There's an old Kudzu cartoon by Doug Marlette I wish I'd framed. The pastor is on his knees, his hands clasped in fervent prayer as he pleads with God. "Smite mine enemy, Lord," he prays. "Smite mine own worst enemy!" There is a flash, a puff of smoke, and our hapless pastor, still on his knees, is burnt to a crisp.
Every day we are our own worst enemies, tricking ourselves with the deceit of our own minds. Like, that we are masters of the universe; or, conversely, that we are miserable sinners. A good portion of the spiritual journey is learning to put our mind in its place, with all its neurotic self-serving strategies.
All of us, at least some of the time, need to park our brains at the door, which is not what I used to say about churchgoing--the opposite, in fact. But we need to learn to listen to our hearts, to our spirits, to our souls, as well as to all those outer voices, those of friends and people whose intentions we trust, to guide us. Otherwise, on its own, our brain can trip us up with its own cleverness.
But for some--two or three out of every hundred North Americans--the brain is not just a spurious guide on the spiritual journey, diverting us from our path. It is a major stumbling block, tripping us up by confusing fact and fiction, at times supercharging our ideas with delusions of grandeur or, at others, draining the life blood from us, making it hard to get out of bed. I'm thinking of those who suffer from bipolar disorder.
Undiagnosed and untreated, bipolar disorder can lead to impulsive manic behaviour at one end of the spectrum and deep debilitating depression at the other. Bipolar episodes are sometimes described as 'psychotic' because they can be marked by a complete break with reality. Yet, treated with medication and bolstered by counselling and peer support, someone with bipolar disorder can live a normal life, albeit a "new" normal to which they must learn to adapt.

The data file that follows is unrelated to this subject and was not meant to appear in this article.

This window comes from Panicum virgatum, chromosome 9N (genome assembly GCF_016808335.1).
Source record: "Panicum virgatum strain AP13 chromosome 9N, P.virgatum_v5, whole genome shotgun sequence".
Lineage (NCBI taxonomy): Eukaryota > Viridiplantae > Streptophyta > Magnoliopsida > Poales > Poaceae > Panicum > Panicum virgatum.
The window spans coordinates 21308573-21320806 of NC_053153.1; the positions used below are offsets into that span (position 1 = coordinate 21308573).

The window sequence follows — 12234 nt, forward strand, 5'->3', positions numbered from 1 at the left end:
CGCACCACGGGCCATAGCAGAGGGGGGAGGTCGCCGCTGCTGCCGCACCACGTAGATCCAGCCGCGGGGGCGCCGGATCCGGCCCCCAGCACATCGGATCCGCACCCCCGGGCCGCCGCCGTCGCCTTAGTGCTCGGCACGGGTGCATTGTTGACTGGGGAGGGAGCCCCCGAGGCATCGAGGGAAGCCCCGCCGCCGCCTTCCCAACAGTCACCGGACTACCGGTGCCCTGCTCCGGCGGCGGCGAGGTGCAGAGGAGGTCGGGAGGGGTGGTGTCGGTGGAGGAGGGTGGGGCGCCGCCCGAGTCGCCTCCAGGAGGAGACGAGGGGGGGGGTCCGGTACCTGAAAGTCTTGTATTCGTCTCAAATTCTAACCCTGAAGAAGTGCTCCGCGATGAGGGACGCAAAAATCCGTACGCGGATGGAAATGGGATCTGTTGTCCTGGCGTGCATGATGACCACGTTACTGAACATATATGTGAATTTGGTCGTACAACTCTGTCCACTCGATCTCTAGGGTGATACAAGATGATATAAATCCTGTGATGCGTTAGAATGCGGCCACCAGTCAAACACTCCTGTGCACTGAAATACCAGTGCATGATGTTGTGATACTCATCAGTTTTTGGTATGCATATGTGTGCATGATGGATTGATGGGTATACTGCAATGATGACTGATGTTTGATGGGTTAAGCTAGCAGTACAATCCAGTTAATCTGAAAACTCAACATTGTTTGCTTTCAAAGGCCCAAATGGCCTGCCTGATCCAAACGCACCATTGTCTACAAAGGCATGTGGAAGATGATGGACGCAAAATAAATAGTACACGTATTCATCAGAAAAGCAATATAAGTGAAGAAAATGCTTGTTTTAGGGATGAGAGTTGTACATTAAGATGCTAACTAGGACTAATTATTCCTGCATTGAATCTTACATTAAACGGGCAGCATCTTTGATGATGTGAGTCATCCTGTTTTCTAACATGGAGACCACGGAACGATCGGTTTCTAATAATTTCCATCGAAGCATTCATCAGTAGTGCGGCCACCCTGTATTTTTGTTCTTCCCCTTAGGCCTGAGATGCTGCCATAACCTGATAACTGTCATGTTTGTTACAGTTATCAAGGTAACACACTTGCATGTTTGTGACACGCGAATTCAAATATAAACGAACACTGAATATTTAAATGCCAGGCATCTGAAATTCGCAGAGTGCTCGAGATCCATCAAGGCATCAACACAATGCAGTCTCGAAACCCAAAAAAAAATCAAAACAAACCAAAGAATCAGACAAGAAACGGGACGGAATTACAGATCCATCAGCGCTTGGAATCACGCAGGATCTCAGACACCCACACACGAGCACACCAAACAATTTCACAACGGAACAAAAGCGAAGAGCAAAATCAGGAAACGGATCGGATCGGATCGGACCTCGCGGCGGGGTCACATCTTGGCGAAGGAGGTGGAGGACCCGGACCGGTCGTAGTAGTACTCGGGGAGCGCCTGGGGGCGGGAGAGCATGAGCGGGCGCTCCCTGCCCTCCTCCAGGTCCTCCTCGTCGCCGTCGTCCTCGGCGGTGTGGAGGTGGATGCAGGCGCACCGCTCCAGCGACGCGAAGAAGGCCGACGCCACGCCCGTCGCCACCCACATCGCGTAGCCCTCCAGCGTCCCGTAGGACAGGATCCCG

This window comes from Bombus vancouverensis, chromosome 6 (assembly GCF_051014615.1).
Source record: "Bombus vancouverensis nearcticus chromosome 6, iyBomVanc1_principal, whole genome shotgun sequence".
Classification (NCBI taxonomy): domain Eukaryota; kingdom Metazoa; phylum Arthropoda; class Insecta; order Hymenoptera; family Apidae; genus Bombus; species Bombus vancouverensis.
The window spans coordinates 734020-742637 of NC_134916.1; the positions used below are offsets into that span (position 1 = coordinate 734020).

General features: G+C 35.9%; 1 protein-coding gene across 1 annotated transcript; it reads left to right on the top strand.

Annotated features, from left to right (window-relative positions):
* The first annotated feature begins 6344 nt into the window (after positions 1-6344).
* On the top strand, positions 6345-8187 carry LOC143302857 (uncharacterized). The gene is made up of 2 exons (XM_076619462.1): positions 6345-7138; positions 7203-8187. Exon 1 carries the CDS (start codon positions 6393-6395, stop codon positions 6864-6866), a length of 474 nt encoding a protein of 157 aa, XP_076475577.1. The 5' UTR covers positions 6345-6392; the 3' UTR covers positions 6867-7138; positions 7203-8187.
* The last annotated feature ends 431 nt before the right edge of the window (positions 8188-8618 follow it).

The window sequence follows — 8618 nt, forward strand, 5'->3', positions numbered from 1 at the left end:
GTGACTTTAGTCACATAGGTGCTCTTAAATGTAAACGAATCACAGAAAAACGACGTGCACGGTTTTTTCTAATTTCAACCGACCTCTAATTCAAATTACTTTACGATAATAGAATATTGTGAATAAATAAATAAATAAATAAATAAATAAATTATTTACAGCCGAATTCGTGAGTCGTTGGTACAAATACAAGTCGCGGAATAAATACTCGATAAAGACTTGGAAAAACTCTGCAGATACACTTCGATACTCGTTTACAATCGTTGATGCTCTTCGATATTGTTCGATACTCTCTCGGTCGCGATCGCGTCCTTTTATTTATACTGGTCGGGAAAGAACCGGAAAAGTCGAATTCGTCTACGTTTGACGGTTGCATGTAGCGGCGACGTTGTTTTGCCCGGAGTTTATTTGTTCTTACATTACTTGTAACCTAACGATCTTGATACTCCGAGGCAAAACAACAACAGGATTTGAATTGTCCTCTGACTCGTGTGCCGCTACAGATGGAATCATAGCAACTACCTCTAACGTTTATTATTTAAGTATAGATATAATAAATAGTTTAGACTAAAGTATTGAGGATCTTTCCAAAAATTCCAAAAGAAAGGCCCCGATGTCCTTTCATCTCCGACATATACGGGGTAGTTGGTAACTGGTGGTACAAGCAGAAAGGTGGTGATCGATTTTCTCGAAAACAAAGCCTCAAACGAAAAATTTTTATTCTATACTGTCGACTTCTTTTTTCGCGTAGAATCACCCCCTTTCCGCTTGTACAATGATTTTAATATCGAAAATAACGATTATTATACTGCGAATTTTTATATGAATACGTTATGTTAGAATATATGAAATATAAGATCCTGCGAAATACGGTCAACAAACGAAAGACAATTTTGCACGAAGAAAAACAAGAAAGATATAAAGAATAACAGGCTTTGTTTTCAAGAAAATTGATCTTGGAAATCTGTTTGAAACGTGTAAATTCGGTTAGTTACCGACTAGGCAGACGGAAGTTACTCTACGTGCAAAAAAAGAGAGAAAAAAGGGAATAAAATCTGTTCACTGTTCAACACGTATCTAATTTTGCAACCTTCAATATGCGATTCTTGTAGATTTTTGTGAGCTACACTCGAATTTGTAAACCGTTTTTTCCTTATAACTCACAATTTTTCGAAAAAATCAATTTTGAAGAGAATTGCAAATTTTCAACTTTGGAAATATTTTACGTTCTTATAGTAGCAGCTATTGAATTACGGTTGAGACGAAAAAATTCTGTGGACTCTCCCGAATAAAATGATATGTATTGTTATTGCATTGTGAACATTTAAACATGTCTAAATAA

Allan Cooper is my guest in this week's episode of The Mystic Cave. His is a story of devastating loss, as his bipolar condition crushed his dreams and derailed his career. While Allan was laid low by what was happening to him, he fought to accept the reality that his condition forced upon him. He recalibrated his life, discovering for himself new dreams and a new career path that aligns with what he calls his "new brain."
The challenges Allan faces every day, to discern and manage the voices in his head and to temper the swing of his emotions, demand vigilance and attentiveness. It is different only by degree from the daily challenges we all face. Discernment is the secret weapon of all spiritual seekers. What to believe? What to follow? What to put in its place? Likewise, the consequence of believing everything our brain tells us, without "testing the spirits," is similar: we lose our way.
But Allan's story is filled with hope, and it could be our hope as well. Healthy or ill, our minds are not the only, nor the final, arbiters of what is real. Discernment along the Unknown Path requires more than the cleverness of our brains; it requires the assistance of all the facets of who we are—our body, our soul, our spirit—and then also, critically, the resilience to pick ourselves back up and carry on when our minds betray us.
This week's Mystic Cave episode: 'Brain Betrayal': A Story of Resilience. [Just press the Play button to listen to the episode ...]